Speaking with them about what they had gone through and how they had like given up so much. They gave up people in their family and they gave up some of their friends. They did this because of who they are and who they wanted to be with. It was just them saying, ‘Well yeah, we lost a lot of stuff but look what we’ve gained!’. You don’t have to do something to keep other people happy if it means putting yourself down. I’ve got what I want now, I don’t care if not everyone in my family is not happy with it – I am’.

For one of us, it was more difficult to talk to her family but she found support from her teachers. ‘I never really spoke with any of my family about any concerns or anything, I didn’t really have that sort of relationship with my mum, but in my high school there were teachers that went out of their way to see that I was ok. That helped more than anything really. I definitely wouldn’t be here today without them. It helped to know that people are there for you even when they don’t have to be. I’ll always remember that’.

Reaching out to others

I’ve got a lot of people who kind of technically follow my blog, and a lot of the time if I make a post saying I’m upset about something or especially if it’s something that other people can relate to like with gender stuff or mental health stuff then sometimes people would comment on it kind of saying, you know, well I feel this or possibly saying ‘oh, I had a very similar problem and this is what I did’, or just like liking your post so kind of acknowledging that they’ve seen it.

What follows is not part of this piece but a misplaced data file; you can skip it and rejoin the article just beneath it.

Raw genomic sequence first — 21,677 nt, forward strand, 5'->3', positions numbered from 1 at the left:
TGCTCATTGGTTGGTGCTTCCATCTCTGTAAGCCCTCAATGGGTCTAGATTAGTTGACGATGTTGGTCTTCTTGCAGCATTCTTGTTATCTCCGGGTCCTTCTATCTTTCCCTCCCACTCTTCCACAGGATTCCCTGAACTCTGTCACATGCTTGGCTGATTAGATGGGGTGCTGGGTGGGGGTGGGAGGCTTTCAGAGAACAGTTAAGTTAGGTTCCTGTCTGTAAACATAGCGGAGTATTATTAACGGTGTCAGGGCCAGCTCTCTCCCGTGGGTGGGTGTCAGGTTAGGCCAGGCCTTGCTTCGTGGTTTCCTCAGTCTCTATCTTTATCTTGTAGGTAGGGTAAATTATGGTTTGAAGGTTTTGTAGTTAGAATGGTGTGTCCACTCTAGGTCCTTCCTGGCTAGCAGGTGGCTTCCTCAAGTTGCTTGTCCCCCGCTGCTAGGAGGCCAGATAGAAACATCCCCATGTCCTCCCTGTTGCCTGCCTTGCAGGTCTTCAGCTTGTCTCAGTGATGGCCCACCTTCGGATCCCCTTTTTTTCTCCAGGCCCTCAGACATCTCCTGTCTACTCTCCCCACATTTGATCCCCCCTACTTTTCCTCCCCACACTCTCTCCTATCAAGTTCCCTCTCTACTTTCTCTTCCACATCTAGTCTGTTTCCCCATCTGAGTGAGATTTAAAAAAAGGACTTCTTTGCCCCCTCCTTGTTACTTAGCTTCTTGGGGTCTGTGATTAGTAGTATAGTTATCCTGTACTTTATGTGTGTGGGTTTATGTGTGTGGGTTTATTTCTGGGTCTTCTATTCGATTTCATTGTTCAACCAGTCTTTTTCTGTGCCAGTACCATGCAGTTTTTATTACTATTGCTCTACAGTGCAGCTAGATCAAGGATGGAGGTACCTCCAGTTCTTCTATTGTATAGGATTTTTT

It’s like that whole thing that a problem shared is a problem halved. It sounds kind of silly, like you don’t think that it would help but sometimes it really does. Just to know that somebody’s seen that you’re having a problem is kind of like validating the problem without any kind of input. Knowing that you’re not being completely ignored.

Dressing how I want to

One of us talked about how dressing the way she wants to has been an act of resistance to others trying to define her or try and make out there is a problem with her identity. ‘I dress how I want to, not how other people tell me to. I will not let anyone walk all over me and make me feel bad for being who I am. Because it’s a part of me but it’s not the only part of me. So if anyone can’t see past that, that’s really their problem not mine’.

Listening to music

For some of us listening to music really helps us. One of us explained how ‘I listen to music to help me to calm myself down’. Another described how ‘I search for songs that I can relate to. They help me to not be afraid to accept who I am. I’ve found a lot of really good songs but there’s one song that when I listened to it, I actually cried because the song really impacted on me. I could relate to it and I knew I wasn’t the only one and there were people who were in the same situation as me.